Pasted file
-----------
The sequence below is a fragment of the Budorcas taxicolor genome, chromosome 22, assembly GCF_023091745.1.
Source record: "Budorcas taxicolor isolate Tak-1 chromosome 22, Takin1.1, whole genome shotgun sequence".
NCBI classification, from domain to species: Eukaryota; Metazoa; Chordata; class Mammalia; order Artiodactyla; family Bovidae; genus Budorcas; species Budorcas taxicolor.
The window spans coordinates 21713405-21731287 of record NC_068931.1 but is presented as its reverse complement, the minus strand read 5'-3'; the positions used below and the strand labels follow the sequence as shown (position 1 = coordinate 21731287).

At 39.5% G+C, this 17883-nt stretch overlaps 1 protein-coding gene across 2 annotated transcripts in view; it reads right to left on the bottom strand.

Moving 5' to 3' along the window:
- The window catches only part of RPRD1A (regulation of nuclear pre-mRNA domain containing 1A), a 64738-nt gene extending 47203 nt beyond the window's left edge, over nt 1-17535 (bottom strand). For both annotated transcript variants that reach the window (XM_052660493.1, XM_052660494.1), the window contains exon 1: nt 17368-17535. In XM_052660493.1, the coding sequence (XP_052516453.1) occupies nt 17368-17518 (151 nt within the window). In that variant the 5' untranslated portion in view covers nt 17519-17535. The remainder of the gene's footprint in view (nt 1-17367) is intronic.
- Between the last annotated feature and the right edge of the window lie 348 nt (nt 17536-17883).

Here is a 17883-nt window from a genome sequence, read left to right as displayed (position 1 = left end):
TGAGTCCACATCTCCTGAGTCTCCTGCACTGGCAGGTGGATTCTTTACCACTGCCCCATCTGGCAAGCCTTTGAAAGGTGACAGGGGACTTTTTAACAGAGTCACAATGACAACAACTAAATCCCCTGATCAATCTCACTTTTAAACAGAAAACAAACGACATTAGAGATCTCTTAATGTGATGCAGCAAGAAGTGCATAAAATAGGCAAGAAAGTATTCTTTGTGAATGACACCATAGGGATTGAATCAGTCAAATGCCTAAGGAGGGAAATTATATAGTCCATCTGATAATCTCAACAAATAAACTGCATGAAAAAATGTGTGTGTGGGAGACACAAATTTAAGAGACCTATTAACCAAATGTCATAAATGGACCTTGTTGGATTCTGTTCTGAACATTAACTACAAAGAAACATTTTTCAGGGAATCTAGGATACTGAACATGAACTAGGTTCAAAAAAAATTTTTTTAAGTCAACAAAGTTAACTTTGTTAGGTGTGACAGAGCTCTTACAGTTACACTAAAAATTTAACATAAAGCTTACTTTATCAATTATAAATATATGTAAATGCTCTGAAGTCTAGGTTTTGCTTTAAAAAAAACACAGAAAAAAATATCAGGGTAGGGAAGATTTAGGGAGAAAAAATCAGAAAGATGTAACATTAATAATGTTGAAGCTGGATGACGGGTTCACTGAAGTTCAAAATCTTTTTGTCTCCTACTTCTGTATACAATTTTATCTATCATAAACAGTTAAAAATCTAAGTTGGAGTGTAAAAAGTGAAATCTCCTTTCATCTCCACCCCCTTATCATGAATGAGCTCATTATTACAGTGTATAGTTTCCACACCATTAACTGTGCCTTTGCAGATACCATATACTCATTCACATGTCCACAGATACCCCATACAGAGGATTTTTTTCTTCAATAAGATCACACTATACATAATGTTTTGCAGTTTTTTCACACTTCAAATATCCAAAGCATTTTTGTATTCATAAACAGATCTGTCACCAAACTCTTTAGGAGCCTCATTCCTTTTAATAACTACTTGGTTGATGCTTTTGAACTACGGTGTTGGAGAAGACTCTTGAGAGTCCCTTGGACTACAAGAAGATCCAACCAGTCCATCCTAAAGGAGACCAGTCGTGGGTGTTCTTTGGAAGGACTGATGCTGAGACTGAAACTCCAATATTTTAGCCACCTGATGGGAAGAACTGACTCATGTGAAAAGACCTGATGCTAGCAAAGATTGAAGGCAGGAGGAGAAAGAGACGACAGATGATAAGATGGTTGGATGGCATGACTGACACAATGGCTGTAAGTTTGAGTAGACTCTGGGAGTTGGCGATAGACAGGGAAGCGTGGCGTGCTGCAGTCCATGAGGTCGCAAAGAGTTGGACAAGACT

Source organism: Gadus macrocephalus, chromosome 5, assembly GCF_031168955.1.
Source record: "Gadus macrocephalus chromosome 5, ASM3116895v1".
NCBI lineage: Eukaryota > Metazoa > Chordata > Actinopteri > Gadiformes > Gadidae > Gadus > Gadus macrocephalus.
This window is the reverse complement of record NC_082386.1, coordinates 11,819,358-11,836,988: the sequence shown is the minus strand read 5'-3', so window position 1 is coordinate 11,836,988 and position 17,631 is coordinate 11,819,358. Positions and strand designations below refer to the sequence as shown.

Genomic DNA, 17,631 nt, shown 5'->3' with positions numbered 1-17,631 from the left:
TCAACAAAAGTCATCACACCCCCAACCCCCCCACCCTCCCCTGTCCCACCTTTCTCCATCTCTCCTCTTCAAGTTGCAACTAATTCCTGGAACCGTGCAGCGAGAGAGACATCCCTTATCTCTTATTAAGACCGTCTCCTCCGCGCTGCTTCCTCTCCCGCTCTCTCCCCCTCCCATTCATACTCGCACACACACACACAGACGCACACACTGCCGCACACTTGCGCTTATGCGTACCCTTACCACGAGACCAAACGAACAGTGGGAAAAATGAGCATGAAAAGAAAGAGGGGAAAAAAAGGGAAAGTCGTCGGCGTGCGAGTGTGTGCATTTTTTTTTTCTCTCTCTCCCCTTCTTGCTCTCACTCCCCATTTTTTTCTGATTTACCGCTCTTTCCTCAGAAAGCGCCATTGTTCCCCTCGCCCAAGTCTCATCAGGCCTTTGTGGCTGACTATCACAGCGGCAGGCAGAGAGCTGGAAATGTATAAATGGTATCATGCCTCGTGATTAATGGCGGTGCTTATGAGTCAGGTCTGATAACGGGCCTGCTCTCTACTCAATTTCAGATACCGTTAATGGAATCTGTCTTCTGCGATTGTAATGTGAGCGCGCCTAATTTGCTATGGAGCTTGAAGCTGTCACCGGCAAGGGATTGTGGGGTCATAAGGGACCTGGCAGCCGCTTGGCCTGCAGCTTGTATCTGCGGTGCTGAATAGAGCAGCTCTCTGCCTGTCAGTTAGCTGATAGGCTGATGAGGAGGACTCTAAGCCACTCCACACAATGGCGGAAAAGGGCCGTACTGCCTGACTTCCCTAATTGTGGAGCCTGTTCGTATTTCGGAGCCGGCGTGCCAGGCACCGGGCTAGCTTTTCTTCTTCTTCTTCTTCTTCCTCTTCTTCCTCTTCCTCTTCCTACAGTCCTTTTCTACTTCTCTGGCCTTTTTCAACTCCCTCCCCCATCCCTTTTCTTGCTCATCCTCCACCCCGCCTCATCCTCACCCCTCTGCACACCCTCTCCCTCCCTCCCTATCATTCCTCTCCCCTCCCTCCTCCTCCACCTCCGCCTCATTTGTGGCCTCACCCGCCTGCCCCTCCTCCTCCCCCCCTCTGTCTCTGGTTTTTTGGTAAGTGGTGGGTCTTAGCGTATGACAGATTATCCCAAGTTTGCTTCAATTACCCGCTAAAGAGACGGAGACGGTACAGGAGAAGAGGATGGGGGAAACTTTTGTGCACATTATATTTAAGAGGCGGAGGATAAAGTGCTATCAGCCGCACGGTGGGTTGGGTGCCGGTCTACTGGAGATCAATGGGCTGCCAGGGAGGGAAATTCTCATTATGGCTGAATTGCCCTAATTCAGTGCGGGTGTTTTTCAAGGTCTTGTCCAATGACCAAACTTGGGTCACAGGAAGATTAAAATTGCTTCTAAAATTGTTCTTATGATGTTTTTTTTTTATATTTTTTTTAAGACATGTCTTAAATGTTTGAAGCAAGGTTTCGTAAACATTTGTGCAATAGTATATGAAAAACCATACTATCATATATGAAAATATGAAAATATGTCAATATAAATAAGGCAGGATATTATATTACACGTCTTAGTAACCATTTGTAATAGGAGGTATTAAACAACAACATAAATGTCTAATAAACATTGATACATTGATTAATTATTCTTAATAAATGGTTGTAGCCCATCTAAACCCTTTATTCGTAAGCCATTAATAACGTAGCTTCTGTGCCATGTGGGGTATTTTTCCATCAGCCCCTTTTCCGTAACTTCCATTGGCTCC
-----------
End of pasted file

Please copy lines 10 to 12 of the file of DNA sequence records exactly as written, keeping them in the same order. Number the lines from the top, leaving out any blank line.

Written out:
TGAGTCCACATCTCCTGAGTCTCCTGCACTGGCAGGTGGATTCTTTACCACTGCCCCATCTGGCAAGCCTTTGAAAGGTGACAGGGGACTTTTTAACAGAGTCACAATGACAACAACTAAATCCCCTGATCAATCTCACTTTTAAACAGAAAACAAACGACATTAGAGATCTCTTAATGTGATGCAGCAAGAAGTGCATAAAATAGGCAAGAAAGTATTCTTTGTGAATGACACCATAGGGATTGAATCAGTCAAATGCCTAAGGAGGGAAATTATATAGTCCATCTGATAATCTCAACAAATAAACTGCATGAAAAAATGTGTGTGTGGGAGACACAAATTTAAGAGACCTATTAACCAAATGTCATAAATGGACCTTGTTGGATTCTGTTCTGAACATTAACTACAAAGAAACATTTTTCAGGGAATCTAGGATACTGAACATGAACTAGGTTCAAAAAAAATTTTTTTAAGTCAACAAAGTTAACTTTGTTAGGTGTGACAGAGCTCTTACAGTTACACTAAAAATTTAACATAAAGCTTACTTTATCAATTATAAATATATGTAAATGCTCTGAAGTCTAGGTTTTGCTTTAAAAAAAACACAGAAAAAAATATCAGGGTAGGGAAGATTTAGGGAGAAAAAATCAGAAAGATGTAACATTAATAATGTTGAAGCTGGATGACGGGTTCACTGAAGTTCAAAATCTTTTTGTCTCCTACTTCTGTATACAATTTTATCTATCATAAACAGTTAAAAATCTAAGTTGGAGTGTAAAAAGTGAAATCTCCTTTCATCTCCACCCCCTTATCATGAATGAGCTCATTATTACAGTGTATAGTTTCCACACCATTAACTGTGCCTTTGCAGATACCATATACTCATTCACATGTCCACAGATACCCCATACAGAGGATTTTTTTCTTCAATAAGATCACACTATACATAATGTTTTGCAGTTTTTTCACACTTCAAATATCCAAAGCATTTTTGTATTCATAAACAGATCTGTCACCAAACTCTTTAGGAGCCTCATTCCTTTTAATAACTACTTGGTTGATGCTTTTGAACTACGGTGTTGGAGAAGACTCTTGAGAGTCCCTTGGACTACAAGAAGATCCAACCAGTCCATCCTAAAGGAGACCAGTCGTGGGTGTTCTTTGGAAGGACTGATGCTGAGACTGAAACTCCAATATTTTAGCCACCTGATGGGAAGAACTGACTCATGTGAAAAGACCTGATGCTAGCAAAGATTGAAGGCAGGAGGAGAAAGAGACGACAGATGATAAGATGGTTGGATGGCATGACTGACACAATGGCTGTAAGTTTGAGTAGACTCTGGGAGTTGGCGATAGACAGGGAAGCGTGGCGTGCTGCAGTCCATGAGGTCGCAAAGAGTTGGACAAGACT

Source organism: Gadus macrocephalus, chromosome 5, assembly GCF_031168955.1.
Source record: "Gadus macrocephalus chromosome 5, ASM3116895v1".